Exploring Mystery,Rahasya, of the MUrti

Image Source: Wikimedia

By Jayant Kalawar, January 17, 2023

In this post I am extending my thoughts from  my last post on role of VyAkaraNA in our cognitive process . I want to explore how our ancestors embedded their insights into mUrtis and the role that plays in our upAsanA (the sitting in contemplation next to the Divya Shaktis). The mUrtis embed a subtle language to provide a reflection (pratibimba) of the self. What I offer here is my mimAmsA (interpretation) through a few examples.

As I have been chanting the Sri LalitA SahasranAma almost daily over more than a decade, I have noticed that some of the names spring up spontaneously as I go about on my long daily walk or during mundane chores like washing dishes or doing the laundry. Not only do the nAmAs arise as sound, they emerge as a visualization of the imagery being described. There is a contemplation, a soft churning in the mind, that seems to happen. And sometimes a small insight may emerge. Let me give you an example.

Consider the 17th nAmA of Sri LalitA: ashTami chandra vibhrAja daLika sthala shobhitA. Most of the thousand names, indeed thousand mantrAs, seem tongue twisting to start with. Chanting them with the rhythm of the anushThuba chandA helps us perform ucchAraNa to bring out the sounds – and the flower of the seed mantra begins to blossom. As I do SravaNa of the mantrA, manana follows. ashTami reminds me of the tithi on which we celebrate rising of Sri DurgA Devi during NavarAtri. I imagine looking up in the night sky on ashtami and visualizing a clear bright chandra, slightly greater than half. The mantrA helps me visualize that part of the sky as the Devi’s forehead. With just a slight cognitive shift, I visualize the mantrA’s message that space (the brilliantly lit forehead in the sky) and time (ashTami tithi) is one aspect of the Devi’s myriad spandanA. As that visualization arises, I stop breathing for a few moments. Stopping of the prANic connection, even momentarily, has the potential, when spurred by the mantra, of dissolving one into the ephemeral, beyond space-time.

This one mantra, describing the forehead of the Devi’s Murti, has the power to raise one to ephemeral heights!

The Four Hands, Chatur Bahu, of the Devi’s MUrti

Now let’s consider a more sanguine set of mantrAs, which describe another aspect of Sri LalitA Devi’s Murti: nAmAs 7 to 11.

The 7th nAma describes Sri LalitAmbA’s mUrti as one having four arms, chatur bAhu samanvitA. And then 8th to 11th go on to describe what each of the four arms hold.

In the lower left arm, the Devi Murti holds the noose. In the lower right arm, the goad. The upper right arm holds five long stemmed flowers described as arrows and the upper left arm holds a sugarcane stalk. Next time you contemplate Sri LalitAmbA’s MUrti notice the four arms and what they are holding. Our ancestors designed MUrtis meticulously embedding them with compressed insights.

It is an entire epic manifesting before you. Sri LalitA SahasranAma holds the keys to the treasure of knowledge embedded in the mUrti of Sri LalitAmbA.

The 8th nAmA, rAga-swarupa-pAshADyA, describes the noose in the lower left hand. The shape (swarupa) of the noose (pAshADyA) stands for hungry desire (rAgA) to consume. The hungry desire to consume material objects. Such desire becomes a noose around our neck. It is as if we are on a leash and the hungry desire leads us to consume mindlessly. Sri LalitAmbA’s mUrti is designed to enable introspection, as a reflection of ourselves (pratibimbA).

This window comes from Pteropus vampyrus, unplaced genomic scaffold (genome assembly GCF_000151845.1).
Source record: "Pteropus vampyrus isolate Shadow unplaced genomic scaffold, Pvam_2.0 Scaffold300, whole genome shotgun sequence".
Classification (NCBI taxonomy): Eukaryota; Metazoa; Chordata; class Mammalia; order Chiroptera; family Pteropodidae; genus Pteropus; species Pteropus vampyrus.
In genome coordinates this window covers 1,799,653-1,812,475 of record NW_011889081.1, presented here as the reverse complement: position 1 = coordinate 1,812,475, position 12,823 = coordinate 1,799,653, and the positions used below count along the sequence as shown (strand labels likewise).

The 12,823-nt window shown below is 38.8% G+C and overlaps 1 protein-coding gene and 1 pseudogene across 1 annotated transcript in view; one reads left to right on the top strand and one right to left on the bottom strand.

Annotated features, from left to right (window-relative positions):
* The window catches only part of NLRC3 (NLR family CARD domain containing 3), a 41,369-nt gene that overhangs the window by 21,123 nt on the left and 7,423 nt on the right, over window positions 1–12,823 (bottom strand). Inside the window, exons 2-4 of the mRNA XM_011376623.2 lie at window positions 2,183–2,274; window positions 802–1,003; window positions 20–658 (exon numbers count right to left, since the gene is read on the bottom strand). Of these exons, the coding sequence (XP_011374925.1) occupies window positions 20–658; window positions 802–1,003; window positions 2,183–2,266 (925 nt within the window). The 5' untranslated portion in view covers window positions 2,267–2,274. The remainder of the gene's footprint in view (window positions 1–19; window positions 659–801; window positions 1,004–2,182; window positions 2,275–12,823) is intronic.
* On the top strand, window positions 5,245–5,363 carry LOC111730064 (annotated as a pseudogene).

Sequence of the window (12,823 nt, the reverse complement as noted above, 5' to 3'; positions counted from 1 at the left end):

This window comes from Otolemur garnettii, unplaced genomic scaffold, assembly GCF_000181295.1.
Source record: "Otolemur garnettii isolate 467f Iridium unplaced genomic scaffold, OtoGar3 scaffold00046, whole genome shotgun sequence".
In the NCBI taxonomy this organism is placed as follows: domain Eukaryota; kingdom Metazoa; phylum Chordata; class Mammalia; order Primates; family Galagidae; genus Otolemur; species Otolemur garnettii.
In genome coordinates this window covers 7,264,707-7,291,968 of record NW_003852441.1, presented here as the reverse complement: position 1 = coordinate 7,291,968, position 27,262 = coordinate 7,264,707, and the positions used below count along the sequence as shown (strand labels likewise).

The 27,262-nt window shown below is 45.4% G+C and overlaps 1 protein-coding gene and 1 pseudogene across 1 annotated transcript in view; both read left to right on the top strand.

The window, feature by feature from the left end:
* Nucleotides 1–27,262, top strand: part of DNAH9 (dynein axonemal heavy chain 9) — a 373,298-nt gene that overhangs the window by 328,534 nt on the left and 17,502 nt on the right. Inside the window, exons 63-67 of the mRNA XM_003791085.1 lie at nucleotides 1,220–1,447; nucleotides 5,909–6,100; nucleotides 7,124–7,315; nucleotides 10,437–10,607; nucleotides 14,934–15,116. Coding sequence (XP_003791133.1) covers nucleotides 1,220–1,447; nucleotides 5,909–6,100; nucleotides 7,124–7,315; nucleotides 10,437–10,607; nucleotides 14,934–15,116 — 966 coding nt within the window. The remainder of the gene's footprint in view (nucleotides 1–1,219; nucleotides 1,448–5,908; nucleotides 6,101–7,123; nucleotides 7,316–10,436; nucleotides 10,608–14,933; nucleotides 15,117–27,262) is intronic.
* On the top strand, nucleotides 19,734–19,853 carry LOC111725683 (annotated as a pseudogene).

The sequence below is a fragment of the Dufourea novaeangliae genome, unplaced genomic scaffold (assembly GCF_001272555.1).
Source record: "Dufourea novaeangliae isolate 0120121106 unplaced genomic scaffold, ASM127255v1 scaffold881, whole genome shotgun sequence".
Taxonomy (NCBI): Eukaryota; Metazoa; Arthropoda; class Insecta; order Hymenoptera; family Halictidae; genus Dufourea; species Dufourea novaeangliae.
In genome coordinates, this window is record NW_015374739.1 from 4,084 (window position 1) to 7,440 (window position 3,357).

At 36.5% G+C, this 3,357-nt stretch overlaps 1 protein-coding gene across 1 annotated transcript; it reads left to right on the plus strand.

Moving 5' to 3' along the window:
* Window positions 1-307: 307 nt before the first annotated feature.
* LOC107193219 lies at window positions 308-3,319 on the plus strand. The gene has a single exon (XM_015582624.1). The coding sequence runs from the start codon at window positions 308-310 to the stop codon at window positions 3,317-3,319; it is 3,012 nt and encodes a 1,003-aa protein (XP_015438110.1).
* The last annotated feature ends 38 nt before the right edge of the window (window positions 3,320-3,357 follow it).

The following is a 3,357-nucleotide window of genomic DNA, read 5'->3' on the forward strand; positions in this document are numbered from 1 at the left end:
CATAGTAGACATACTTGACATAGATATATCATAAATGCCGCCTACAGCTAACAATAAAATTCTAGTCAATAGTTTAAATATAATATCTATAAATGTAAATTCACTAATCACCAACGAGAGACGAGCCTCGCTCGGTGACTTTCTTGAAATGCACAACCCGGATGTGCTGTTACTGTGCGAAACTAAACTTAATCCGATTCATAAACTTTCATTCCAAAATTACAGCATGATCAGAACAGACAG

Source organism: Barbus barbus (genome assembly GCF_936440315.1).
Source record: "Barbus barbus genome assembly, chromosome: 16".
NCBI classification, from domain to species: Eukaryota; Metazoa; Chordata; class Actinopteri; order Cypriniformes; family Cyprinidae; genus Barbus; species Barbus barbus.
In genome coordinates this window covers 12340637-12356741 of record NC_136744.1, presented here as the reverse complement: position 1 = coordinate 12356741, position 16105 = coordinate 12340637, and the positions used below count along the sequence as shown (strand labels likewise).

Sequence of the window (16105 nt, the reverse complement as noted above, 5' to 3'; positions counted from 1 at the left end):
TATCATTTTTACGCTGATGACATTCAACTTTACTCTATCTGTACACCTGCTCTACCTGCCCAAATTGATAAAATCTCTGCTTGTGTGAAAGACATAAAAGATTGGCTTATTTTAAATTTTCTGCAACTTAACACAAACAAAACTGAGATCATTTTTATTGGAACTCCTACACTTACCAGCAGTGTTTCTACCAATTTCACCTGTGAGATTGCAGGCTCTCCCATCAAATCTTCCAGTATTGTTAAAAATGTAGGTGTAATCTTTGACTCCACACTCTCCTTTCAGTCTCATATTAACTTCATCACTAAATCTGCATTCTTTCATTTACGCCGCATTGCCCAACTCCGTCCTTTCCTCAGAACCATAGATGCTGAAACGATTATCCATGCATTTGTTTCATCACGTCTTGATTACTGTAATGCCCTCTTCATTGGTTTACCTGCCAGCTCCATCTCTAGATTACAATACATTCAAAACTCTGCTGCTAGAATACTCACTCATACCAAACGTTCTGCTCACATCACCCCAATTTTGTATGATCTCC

The 9th nAmA, krodha-AkArA-kushojjvalA, describes the elephant goad in the lower right hand. As a pratibimba of ourselves, the goad (kushojjvalA)  is the drive that is made of AkArA (knowledge arising in forms, shapes in space-time) and passion (krodha). Thus, the desire (rAga, a form of IcchA shakti, the kAraNA) transforms into AkArA in space-time (a sukshma manifestation) and results in action in the sthula, through the channel of passion (krodha). As we know, each word in Sanskrit can be and has been interpreted differently (the MimamsA-TarkA process). Here I am using the pratibimba paradigm (a reflection of ourselves), while at the same time staying true to the Shruti: the Devi is IcchA shakti – JnAna shakti – KriyA shakti  swaroopiNi (658th nAmA in the Sri LalitA SahasranAma).

The 10th nAmA, mano-rupekshu-kodandA, describes the sugarcane stalk in the upper right hand. The kodanda (bow, sugarcane stalk) indicates the potential to manifest the shapes, forms (rupa) in the mind (mana). The shapes, forms in space-time which are referred to as AkArA  are acquired by this potential of kodanda to become rupa in the mind. The cognitive process of acquiring the object and transforming into nAma-rupa is represented by the upper right hand of the mUrti.

The 11th nAmA, panch-tan-mAtra-sAyakA, described the 5 arrows of flowers in the upper left hand. The five arrows represent the five senses, which are deployed to go out and acquire the AkArA, the object, to the manas, to transform it into rupa with an associated nAma. Through such nAma-rupa association, meanings begin to be created.

Thus, the four hands of the Devi’s mUrti are designed to reflect back to the upAsakA (the one who sits at the mUrti’s feet in contemplation), the upAsakA’s own nature. The Lalita SahasranAm is a guide to the upAsakA as she / he visualizes Sri Lalita’S mUrti within themselves and begins to become aware how the Devi’s shakti is manifesting within them.

In that sense LalitAmbA’s mUrti is a yantra, an artifact, embedded with language designed to help us contemplate and understand our cognitive processes as spandanA and how the mAnav spandanA is one of the myriad spandanA of the Devi. As I have shown here through a few examples, guides to open up the mystery, the rahasyA, of each mUrti, are accessible through sravaNa and manana of the corresponding sahasranAmAs[i].